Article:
Even the practice of mindfulness itself is something to be enjoyed, as Thich Nhat Hanh describes below:

“Sitting is an enjoyment, not hard labor for enlightenment. Mindful walking is an enjoyment, and eating breakfast is an enjoyment. If we enjoy the practice, then the practice becomes pleasant, nourishing, and healing for us.”
Source: Breathe, You are Alive! by Thich Nhat Hanh

Initially, I had all sorts of lofty expectations for myself, seeking to be fully concentrated in all of my activities. Unsurprisingly, this led to a fair bit of unnecessary stress and disappointment. The big shift occurred when I started letting go of my expectations and enjoying every moment, be it sitting down or sweeping the floor. Every moment was a moment I could savour, and if there was sadness or suffering in me I could also be fully present to it. This is the practice of aimlessness. By letting go of our striving as Thich Nhat Hanh writes below, we are able to realise that we can be happy wherever we are.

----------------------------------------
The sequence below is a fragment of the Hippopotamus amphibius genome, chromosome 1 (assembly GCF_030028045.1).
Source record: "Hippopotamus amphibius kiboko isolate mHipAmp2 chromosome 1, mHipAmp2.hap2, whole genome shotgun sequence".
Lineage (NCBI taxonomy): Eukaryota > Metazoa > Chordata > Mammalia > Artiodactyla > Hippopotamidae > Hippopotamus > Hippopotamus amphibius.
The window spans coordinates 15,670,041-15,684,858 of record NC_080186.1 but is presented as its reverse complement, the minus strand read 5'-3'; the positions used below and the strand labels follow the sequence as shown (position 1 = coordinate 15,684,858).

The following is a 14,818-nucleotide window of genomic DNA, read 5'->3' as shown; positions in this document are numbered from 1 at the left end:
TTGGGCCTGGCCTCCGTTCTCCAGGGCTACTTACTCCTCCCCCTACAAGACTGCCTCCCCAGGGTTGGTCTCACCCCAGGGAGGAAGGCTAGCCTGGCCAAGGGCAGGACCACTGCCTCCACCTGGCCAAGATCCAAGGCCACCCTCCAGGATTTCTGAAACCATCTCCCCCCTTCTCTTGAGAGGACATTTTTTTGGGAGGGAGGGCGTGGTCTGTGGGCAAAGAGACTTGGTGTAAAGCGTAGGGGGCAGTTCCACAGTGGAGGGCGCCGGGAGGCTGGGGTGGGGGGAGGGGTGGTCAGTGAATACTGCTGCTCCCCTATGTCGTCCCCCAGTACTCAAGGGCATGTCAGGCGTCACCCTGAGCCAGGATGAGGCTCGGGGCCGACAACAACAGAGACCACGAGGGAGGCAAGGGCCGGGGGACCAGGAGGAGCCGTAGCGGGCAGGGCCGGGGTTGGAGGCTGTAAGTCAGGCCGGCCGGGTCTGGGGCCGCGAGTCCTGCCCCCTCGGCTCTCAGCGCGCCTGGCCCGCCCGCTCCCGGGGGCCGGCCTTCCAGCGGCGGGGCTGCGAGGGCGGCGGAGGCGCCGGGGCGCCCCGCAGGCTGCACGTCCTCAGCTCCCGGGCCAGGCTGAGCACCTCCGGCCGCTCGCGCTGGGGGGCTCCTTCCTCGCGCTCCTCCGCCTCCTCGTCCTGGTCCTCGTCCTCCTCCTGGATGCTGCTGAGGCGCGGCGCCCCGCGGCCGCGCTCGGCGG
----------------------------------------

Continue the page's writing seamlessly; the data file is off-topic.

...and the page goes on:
In aimlessness, we see that we do not lack anything, that we already are what we want to become, and our striving just comes to a halt. We are at peace in the present moment, just seeing the sunlight streaming through our window or hearing the sound of the rain. We don’t have to run after anything. We can enjoy every moment… If we think we have twenty-four hours to achieve a certain purpose, today will become a means to attain an end. The moment of chopping wood and carrying water is the moment of happiness. We do not need to wait for these chores to be done to be happy. To have happiness in this moment is the spirit of aimlessness. Otherwise, we will run in circles for the rest of our life.”
Source: The Heart of the Buddha’s Teaching by Thich Nhat Hanh

But really, why does being joyful matter?

“Just as a surgeon may judge that a patient is too weak to undergo surgery, and recommends that the patient first get some rest and nourishment so she can bear the surgery, so we need to strengthen our foundation of joy and happiness before focusing on our suffering.”